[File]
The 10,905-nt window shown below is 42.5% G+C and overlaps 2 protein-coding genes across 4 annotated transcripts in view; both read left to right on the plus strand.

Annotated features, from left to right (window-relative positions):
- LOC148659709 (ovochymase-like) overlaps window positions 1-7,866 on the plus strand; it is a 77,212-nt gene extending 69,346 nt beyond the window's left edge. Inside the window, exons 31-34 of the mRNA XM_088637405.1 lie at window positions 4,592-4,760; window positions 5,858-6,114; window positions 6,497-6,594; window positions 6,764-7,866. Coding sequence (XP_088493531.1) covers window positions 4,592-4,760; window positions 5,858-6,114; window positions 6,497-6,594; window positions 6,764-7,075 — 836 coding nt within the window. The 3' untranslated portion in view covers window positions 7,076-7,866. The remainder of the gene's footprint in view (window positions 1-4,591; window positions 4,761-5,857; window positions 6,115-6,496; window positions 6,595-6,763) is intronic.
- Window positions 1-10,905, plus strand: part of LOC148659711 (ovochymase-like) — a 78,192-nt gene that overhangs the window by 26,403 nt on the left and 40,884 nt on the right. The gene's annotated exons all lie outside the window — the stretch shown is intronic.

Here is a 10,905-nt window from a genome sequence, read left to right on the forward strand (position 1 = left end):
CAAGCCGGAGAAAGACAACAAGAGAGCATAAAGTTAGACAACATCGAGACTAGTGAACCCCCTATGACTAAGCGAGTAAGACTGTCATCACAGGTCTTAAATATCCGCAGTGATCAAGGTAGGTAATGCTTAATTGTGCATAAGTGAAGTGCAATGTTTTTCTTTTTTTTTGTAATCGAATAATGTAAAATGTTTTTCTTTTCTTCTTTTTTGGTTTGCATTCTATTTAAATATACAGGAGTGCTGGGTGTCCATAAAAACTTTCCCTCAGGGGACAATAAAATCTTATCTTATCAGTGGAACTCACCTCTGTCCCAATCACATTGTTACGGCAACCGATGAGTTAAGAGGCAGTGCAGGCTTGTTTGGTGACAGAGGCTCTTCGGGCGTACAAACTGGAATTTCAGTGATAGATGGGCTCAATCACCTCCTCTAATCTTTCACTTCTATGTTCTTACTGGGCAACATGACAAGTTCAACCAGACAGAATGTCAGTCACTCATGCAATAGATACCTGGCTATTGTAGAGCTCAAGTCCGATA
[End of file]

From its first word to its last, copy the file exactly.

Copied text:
The 10,905-nt window shown below is 42.5% G+C and overlaps 2 protein-coding genes across 4 annotated transcripts in view; both read left to right on the plus strand.

Annotated features, from left to right (window-relative positions):
- LOC148659709 (ovochymase-like) overlaps window positions 1-7,866 on the plus strand; it is a 77,212-nt gene extending 69,346 nt beyond the window's left edge. Inside the window, exons 31-34 of the mRNA XM_088637405.1 lie at window positions 4,592-4,760; window positions 5,858-6,114; window positions 6,497-6,594; window positions 6,764-7,866. Coding sequence (XP_088493531.1) covers window positions 4,592-4,760; window positions 5,858-6,114; window positions 6,497-6,594; window positions 6,764-7,075 — 836 coding nt within the window. The 3' untranslated portion in view covers window positions 7,076-7,866. The remainder of the gene's footprint in view (window positions 1-4,591; window positions 4,761-5,857; window positions 6,115-6,496; window positions 6,595-6,763) is intronic.
- Window positions 1-10,905, plus strand: part of LOC148659711 (ovochymase-like) — a 78,192-nt gene that overhangs the window by 26,403 nt on the left and 40,884 nt on the right. The gene's annotated exons all lie outside the window — the stretch shown is intronic.

Here is a 10,905-nt window from a genome sequence, read left to right on the forward strand (position 1 = left end):
CAAGCCGGAGAAAGACAACAAGAGAGCATAAAGTTAGACAACATCGAGACTAGTGAACCCCCTATGACTAAGCGAGTAAGACTGTCATCACAGGTCTTAAATATCCGCAGTGATCAAGGTAGGTAATGCTTAATTGTGCATAAGTGAAGTGCAATGTTTTTCTTTTTTTTTGTAATCGAATAATGTAAAATGTTTTTCTTTTCTTCTTTTTTGGTTTGCATTCTATTTAAATATACAGGAGTGCTGGGTGTCCATAAAAACTTTCCCTCAGGGGACAATAAAATCTTATCTTATCAGTGGAACTCACCTCTGTCCCAATCACATTGTTACGGCAACCGATGAGTTAAGAGGCAGTGCAGGCTTGTTTGGTGACAGAGGCTCTTCGGGCGTACAAACTGGAATTTCAGTGATAGATGGGCTCAATCACCTCCTCTAATCTTTCACTTCTATGTTCTTACTGGGCAACATGACAAGTTCAACCAGACAGAATGTCAGTCACTCATGCAATAGATACCTGGCTATTGTAGAGCTCAAGTCCGATA